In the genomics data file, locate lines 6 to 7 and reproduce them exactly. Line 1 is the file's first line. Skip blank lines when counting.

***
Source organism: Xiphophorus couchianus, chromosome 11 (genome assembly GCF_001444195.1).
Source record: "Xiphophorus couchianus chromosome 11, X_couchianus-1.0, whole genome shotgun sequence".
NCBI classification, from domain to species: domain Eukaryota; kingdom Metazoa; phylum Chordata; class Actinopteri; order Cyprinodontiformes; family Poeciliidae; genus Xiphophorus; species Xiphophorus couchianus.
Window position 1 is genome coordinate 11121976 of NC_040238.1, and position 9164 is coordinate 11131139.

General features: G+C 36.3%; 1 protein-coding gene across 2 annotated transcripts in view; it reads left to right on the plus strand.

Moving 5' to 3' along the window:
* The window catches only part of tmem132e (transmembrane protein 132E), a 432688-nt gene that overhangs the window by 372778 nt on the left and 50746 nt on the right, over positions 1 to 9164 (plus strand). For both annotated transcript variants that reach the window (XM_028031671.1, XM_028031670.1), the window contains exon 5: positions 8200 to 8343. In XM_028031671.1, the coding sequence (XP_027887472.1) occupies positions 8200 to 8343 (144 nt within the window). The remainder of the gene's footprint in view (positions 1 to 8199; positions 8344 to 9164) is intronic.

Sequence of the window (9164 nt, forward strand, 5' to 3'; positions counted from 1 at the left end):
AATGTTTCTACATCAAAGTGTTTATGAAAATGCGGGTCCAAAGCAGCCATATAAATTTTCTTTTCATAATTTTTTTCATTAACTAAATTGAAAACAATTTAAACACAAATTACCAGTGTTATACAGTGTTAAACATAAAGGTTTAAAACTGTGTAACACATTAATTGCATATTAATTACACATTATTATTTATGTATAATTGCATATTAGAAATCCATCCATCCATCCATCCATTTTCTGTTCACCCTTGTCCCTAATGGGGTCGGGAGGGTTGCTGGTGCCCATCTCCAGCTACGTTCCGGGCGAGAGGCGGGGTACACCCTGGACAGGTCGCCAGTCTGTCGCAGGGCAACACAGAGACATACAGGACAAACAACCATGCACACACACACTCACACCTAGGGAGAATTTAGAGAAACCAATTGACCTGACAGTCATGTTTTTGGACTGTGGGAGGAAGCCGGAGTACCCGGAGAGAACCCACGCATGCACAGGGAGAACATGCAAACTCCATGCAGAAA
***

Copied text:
Moving 5' to 3' along the window:
* The window catches only part of tmem132e (transmembrane protein 132E), a 432688-nt gene that overhangs the window by 372778 nt on the left and 50746 nt on the right, over positions 1 to 9164 (plus strand). For both annotated transcript variants that reach the window (XM_028031671.1, XM_028031670.1), the window contains exon 5: positions 8200 to 8343. In XM_028031671.1, the coding sequence (XP_027887472.1) occupies positions 8200 to 8343 (144 nt within the window). The remainder of the gene's footprint in view (positions 1 to 8199; positions 8344 to 9164) is intronic.